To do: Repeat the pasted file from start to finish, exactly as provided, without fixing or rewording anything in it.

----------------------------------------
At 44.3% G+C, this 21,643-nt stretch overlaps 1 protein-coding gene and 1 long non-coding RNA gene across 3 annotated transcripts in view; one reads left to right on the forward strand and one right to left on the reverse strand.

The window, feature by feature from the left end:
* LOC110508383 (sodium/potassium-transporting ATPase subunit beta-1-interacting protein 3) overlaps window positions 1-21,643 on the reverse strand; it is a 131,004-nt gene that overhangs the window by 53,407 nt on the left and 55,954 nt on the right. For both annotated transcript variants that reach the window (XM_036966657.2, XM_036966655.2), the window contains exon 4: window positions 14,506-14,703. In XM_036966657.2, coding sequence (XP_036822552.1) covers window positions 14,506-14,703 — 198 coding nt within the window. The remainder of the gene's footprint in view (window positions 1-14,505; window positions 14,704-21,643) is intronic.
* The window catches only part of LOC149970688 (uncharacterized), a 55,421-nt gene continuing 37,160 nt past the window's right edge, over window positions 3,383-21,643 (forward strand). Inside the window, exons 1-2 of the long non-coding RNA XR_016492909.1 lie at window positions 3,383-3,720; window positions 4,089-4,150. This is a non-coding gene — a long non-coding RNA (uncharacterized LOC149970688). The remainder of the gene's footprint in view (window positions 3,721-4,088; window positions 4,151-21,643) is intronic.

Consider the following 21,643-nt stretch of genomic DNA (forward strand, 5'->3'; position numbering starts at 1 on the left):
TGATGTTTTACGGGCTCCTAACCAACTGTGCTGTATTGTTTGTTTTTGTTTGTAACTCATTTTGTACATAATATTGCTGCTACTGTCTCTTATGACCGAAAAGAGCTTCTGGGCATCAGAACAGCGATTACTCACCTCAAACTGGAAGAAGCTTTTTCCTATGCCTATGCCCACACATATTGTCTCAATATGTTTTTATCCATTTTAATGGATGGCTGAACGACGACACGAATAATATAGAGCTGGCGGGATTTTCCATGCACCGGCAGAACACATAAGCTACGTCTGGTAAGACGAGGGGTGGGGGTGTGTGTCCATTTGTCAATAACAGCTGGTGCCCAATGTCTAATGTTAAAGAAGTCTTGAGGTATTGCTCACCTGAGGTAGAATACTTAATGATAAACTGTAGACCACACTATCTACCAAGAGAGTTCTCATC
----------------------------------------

At 44.3% G+C, this 21,643-nt stretch overlaps 1 protein-coding gene and 1 long non-coding RNA gene across 3 annotated transcripts in view; one reads left to right on the forward strand and one right to left on the reverse strand.

The window, feature by feature from the left end:
* LOC110508383 (sodium/potassium-transporting ATPase subunit beta-1-interacting protein 3) overlaps window positions 1-21,643 on the reverse strand; it is a 131,004-nt gene that overhangs the window by 53,407 nt on the left and 55,954 nt on the right. For both annotated transcript variants that reach the window (XM_036966657.2, XM_036966655.2), the window contains exon 4: window positions 14,506-14,703. In XM_036966657.2, coding sequence (XP_036822552.1) covers window positions 14,506-14,703 — 198 coding nt within the window. The remainder of the gene's footprint in view (window positions 1-14,505; window positions 14,704-21,643) is intronic.
* The window catches only part of LOC149970688 (uncharacterized), a 55,421-nt gene continuing 37,160 nt past the window's right edge, over window positions 3,383-21,643 (forward strand). Inside the window, exons 1-2 of the long non-coding RNA XR_016492909.1 lie at window positions 3,383-3,720; window positions 4,089-4,150. This is a non-coding gene — a long non-coding RNA (uncharacterized LOC149970688). The remainder of the gene's footprint in view (window positions 3,721-4,088; window positions 4,151-21,643) is intronic.

Consider the following 21,643-nt stretch of genomic DNA (forward strand, 5'->3'; position numbering starts at 1 on the left):
TGATGTTTTACGGGCTCCTAACCAACTGTGCTGTATTGTTTGTTTTTGTTTGTAACTCATTTTGTACATAATATTGCTGCTACTGTCTCTTATGACCGAAAAGAGCTTCTGGGCATCAGAACAGCGATTACTCACCTCAAACTGGAAGAAGCTTTTTCCTATGCCTATGCCCACACATATTGTCTCAATATGTTTTTATCCATTTTAATGGATGGCTGAACGACGACACGAATAATATAGAGCTGGCGGGATTTTCCATGCACCGGCAGAACACATAAGCTACGTCTGGTAAGACGAGGGGTGGGGGTGTGTGTCCATTTGTCAATAACAGCTGGTGCCCAATGTCTAATGTTAAAGAAGTCTTGAGGTATTGCTCACCTGAGGTAGAATACTTAATGATAAACTGTAGACCACACTATCTACCAAGAGAGTTCTCATC